because that s when
The CSIRO is
building a $100
in WA which may
solve some of these
puzzles in only
two or three years,
Norris. He ll explain
how Australian radio
astronomy will solve
the origin of galaxies,
life, the universe, and
... er ... everything at
Adelaide University s
Kerr Grant lecture
An occasional cross-party coffee break
with MP3 and MP4.*
MP3 (sings): Love is in the air.
MP4: What prompted that?
MP3: Oh the wild, wild west.
MP4: You mean the ups and downs of a
MP3: Yes, the Honourable Troy Buswell.
MP4: Couldn t help himself, it seems.
MP3: Thank God our Treasurer s not
MP4: Heavens no.
MP3: That kind of stress could drive a
good man to drink.
MP4: If you got found out.
MP3 (sings): It s not sleazy seeing Green.
MP4: I gather he likes a bit of golf on the
MP3: Tiger Buswell. A hot-shot on the
MP4: Maybe he was just improving his
MP3: Hey, she was Liberal with her
MP4: At least he ll pay back the travel
MP3: How more honourable can you be?
MP4: Remember Gareth Evans?
MP3: And Cheryl Kernot?
MP4: Another cross-party alliance.
MP3: Seems sex has no party allegiance.
MP4: But is this really any of our
MP3: Buswell did say in his maiden
speech: "Nothing is more important to
me than my family."
MP4: All MPs say that in their maiden
MP3: So we shouldn t throw stones.
MP4: Can you imagine such a liaison
MP3: Sometimes I think about it ...
MP4: Green with envy?
MP3: Buswell s mistake was he didn t
expect her to tell all.
MP4: Yes, you can t be too careful.
MP3: It s probably safer to just be good
MP4: In a funny flirty kind of way?
MP3: Who was it who said that?
MP4: You crack me up. Nice coffee.
*(Not based on a true story)
South Australians should watch out
for a nationally listed marine pest, the
colonial sea squirt. The cutely named
creature is anything but, preventing
other species from settling and
PIRSA Biosecurity s Vic
Neverauskas says the exotic pest has
not yet been found locally, but it s been
reported in NSW and might spread
"If it were to become established
in SA waters it would be a particular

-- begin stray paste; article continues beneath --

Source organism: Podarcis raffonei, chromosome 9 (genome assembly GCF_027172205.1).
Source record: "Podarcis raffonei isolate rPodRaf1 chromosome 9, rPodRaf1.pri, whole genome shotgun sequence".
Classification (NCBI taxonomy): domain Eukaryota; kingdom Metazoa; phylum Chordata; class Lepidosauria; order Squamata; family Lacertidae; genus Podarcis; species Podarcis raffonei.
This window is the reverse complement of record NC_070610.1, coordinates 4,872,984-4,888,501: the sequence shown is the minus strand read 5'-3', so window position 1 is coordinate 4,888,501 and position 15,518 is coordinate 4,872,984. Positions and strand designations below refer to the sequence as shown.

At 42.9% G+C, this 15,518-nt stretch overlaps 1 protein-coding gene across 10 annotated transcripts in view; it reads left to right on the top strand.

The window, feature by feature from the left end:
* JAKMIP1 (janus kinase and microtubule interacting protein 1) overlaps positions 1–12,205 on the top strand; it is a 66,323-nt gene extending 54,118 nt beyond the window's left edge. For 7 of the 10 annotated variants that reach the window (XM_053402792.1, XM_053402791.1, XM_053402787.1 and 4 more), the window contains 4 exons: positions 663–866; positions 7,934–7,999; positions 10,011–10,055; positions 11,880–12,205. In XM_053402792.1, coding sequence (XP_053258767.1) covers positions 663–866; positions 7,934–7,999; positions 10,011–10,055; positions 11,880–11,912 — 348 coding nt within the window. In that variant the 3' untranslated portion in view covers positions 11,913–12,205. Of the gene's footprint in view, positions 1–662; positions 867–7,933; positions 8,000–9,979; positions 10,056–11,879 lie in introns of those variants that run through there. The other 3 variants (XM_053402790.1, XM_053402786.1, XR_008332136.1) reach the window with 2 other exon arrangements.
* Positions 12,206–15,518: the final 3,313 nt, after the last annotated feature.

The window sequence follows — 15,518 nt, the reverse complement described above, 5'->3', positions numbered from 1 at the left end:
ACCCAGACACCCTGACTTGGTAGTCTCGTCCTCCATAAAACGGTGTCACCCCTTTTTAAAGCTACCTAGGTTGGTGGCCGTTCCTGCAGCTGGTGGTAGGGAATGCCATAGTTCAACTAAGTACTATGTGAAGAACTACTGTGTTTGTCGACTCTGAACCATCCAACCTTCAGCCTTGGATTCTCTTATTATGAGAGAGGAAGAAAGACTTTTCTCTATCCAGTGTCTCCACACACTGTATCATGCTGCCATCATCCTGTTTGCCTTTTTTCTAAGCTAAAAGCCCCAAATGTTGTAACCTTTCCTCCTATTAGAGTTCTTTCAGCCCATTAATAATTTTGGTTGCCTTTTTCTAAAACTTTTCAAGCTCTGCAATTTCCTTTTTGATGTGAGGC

threat to our shellfish and finfish
aquaculture," Mr Neverauskas said.
"It overgrows many species,
including sponges, anemones, limpets,
oysters, mussels, scallops and barna-
cles. It has the potential to increase
infrastructure and gear handling and
processing costs in the aquaculture
industry if it establishes here."
The colonial sea squirt establishes
itself in high densities on jetties and
wharves, and can spread on ships
hulls. While the squirt is not toxic to
humans, PIRSA says it should not be
handled, removed or broken up in the
sea as this increases the chances of it
It has a distinctive mustard or
orange-yellow colour and forms large,
spongy clumps, often wax-like in
In some parts of the world sea
squirts are used as food. One species
cultivated in Japan and Korea is said to
taste "like rubber dipped in ammonia".
See a squirt The
it lives in
In sickness and in health
Out of Adelaide
ABC radio s popular late-night host Tony
Delroy takes his national program out of the
Collinswood studio tonight.
Tony will interview top chefs Frank Camorra,
Antonio Carluccio and Antony Worrall
Thompson from Tasting Australia for a special
show celebrating his 20th year on Nightlife.
If you d like to be part of the show, you can join
the roomful of fans at 6pm for a recording of the
In the beginning
The big bang was even bigger.
Flying the flag